Now that Apple’s Mail Privacy Protection (MPP) is out in the wild, has it impacted email marketing like we thought it would? What should marketers be doing differently? What does this tell us about the future of email?
To answer these questions, we recently chatted with April Mullen (Director of Brand & Content Marketing at SparkPost), Dan Oshinsky (Inbox Collective), and Chad S. White (Head of Research at Oracle Marketing Consulting) to learn the latest on MPP and where they believe things are headed.
Didn’t get a chance to catch the conversation live? Check out the webinar recording and read the Q&A below.
Here’s a recap of our answers to the most popular questions. Have more? Ask us in the comments below.
How exactly are we able to identify which users are opting in to MPP?
We can’t necessarily see who is and isn’t opting in to MPP, but we can see iOS 15 users. Because we expect more than 95% of iOS 15 users to opt in to MPP, knowing exact MPP usage is kind of a moot point. Follow the advice of our panel to deliver a great subscriber experience, and you’ll be in good shape.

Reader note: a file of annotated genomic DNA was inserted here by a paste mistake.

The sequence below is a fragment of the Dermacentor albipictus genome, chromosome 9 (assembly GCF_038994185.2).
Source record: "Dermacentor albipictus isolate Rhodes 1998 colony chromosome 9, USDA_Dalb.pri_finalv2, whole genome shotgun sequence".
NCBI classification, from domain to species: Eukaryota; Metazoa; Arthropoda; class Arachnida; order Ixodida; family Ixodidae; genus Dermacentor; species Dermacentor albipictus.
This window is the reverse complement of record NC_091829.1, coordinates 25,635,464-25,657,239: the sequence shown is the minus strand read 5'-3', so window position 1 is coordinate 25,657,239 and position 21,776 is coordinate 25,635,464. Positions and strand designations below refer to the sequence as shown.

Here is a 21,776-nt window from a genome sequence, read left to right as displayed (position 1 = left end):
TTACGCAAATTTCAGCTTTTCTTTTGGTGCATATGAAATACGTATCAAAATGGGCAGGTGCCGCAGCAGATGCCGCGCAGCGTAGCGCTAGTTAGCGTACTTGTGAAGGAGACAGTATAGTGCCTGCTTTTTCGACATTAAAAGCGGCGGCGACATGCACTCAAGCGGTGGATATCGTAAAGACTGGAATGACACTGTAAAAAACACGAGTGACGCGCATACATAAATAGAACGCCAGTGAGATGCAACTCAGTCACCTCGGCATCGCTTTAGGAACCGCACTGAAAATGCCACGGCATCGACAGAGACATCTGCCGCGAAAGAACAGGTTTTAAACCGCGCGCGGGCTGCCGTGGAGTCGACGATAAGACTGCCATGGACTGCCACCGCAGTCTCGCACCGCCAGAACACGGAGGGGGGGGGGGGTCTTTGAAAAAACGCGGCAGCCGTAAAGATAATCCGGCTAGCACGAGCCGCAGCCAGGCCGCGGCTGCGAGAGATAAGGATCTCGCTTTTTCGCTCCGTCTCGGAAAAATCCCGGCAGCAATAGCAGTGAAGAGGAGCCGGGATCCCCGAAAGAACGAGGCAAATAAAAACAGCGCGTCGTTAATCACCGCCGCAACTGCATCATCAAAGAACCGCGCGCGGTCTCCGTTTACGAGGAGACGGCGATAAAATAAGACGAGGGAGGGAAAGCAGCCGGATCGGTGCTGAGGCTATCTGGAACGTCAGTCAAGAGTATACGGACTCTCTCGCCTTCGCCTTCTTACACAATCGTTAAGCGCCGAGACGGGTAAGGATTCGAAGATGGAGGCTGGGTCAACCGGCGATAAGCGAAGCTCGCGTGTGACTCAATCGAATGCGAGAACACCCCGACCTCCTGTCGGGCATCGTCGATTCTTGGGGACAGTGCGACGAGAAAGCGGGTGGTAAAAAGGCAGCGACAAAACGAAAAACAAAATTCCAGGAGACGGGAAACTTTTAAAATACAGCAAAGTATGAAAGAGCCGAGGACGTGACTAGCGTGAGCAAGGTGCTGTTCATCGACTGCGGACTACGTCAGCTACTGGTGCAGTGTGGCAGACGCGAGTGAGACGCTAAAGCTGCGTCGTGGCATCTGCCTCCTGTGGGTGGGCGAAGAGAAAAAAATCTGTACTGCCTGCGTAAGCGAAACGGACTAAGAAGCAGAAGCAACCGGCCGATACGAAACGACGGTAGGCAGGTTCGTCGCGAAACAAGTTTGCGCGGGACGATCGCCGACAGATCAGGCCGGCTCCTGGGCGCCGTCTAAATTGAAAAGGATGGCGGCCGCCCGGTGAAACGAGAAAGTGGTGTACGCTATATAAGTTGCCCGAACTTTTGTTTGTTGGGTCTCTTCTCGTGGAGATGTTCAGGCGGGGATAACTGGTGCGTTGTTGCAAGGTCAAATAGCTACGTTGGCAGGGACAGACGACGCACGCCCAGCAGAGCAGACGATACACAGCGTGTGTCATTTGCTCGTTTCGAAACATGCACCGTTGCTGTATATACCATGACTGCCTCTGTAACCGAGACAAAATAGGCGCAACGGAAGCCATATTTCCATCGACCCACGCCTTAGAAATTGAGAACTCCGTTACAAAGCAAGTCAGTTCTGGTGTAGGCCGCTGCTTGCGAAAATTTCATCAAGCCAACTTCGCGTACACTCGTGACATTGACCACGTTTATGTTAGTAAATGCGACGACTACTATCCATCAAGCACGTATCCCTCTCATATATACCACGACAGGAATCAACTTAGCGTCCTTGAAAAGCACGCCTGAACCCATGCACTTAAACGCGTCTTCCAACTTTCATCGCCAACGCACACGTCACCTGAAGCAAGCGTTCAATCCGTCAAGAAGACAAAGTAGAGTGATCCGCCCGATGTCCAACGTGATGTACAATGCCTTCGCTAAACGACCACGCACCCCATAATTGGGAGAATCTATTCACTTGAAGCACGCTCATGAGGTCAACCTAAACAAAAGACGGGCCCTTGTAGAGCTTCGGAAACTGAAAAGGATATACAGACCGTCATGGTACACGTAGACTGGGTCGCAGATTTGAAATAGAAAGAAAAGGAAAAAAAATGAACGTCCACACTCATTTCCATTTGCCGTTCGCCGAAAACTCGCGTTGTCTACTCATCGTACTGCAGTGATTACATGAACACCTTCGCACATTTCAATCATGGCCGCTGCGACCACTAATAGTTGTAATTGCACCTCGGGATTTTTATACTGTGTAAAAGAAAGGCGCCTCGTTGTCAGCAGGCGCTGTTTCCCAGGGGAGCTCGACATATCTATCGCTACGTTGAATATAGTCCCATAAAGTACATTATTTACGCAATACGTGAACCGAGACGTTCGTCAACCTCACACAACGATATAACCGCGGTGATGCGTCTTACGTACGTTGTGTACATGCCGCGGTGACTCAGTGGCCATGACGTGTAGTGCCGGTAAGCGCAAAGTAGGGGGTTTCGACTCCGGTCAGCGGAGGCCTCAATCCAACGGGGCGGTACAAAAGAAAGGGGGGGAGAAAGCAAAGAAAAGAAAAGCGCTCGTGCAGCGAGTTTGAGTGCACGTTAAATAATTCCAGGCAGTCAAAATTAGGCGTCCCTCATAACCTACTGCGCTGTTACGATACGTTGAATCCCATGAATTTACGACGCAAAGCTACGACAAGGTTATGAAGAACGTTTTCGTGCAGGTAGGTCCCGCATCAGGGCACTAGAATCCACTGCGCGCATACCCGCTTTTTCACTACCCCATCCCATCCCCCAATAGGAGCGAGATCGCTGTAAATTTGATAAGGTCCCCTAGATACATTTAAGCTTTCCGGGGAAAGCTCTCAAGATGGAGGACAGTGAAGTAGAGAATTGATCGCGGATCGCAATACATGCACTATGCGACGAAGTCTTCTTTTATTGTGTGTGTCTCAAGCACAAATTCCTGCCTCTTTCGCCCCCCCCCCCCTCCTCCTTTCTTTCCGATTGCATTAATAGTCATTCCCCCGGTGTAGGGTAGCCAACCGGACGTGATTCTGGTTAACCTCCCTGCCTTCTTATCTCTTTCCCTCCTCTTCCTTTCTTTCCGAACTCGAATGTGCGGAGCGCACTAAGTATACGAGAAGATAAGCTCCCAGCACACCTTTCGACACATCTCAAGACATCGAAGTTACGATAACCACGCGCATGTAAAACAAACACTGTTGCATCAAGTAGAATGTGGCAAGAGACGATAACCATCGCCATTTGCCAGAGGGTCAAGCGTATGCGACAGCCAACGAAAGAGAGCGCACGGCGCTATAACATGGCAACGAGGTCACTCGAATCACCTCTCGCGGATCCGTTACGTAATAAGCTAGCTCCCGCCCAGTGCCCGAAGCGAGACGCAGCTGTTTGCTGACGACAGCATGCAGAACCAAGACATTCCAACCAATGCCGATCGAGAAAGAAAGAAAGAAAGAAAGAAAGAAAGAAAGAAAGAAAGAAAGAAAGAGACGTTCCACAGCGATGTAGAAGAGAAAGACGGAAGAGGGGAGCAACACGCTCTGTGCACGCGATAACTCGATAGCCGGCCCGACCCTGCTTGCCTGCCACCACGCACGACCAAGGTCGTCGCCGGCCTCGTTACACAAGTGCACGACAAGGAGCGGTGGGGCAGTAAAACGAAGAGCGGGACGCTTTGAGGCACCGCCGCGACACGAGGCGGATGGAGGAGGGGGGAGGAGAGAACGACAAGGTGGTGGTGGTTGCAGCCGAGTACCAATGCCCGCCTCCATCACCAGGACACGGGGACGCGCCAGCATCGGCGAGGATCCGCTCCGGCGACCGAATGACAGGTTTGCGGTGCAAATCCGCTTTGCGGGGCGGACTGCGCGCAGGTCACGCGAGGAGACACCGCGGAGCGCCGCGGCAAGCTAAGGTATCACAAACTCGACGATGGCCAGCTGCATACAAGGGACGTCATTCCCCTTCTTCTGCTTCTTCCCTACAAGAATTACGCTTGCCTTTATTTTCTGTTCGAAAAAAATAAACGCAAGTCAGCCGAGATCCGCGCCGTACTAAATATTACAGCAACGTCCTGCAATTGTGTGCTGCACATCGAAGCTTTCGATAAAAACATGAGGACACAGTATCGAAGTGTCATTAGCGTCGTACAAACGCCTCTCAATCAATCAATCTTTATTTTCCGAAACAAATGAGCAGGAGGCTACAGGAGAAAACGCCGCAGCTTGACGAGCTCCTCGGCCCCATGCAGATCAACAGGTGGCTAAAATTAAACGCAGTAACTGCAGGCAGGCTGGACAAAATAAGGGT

Can we still use things like countdown timers effectively?
They still work for your non-Apple Mail audience, but for your Apple Mail folks, we wouldn’t totally rely on it. However, it may still be worthwhile. We’re seeing that emails are getting pre-fetched as much as two weeks after an email has been sent. Since most emails are opened within 48 hours, there’s a decent chance that most real-time content will function as it should. But it’s still a very fluid thing right now and hard to predict one way or the other.
How are ESPs treating MPP opens for the purposes of reputation and audience engagement?
Fortunately, mailbox providers don’t really use opens to determine email deliverability, so we recommend focusing more on engagement metrics such as reads, clicks, and inbox behaviors. If you do that, you shouldn’t have to worry about MPP impacting your sender reputation.
Have there been any changes to the user agent string generated by Apple Mail?
Nope! We’re still seeing Mozilla/5.0.
How much have open rates increased so far?
The increase is still really small at this point. For most people, if you’re seeing a lift in opens, it’s less than 10%. This is because Apple hasn’t started pushing their latest updates hard yet. We expect this to change closer to the holidays and into next year.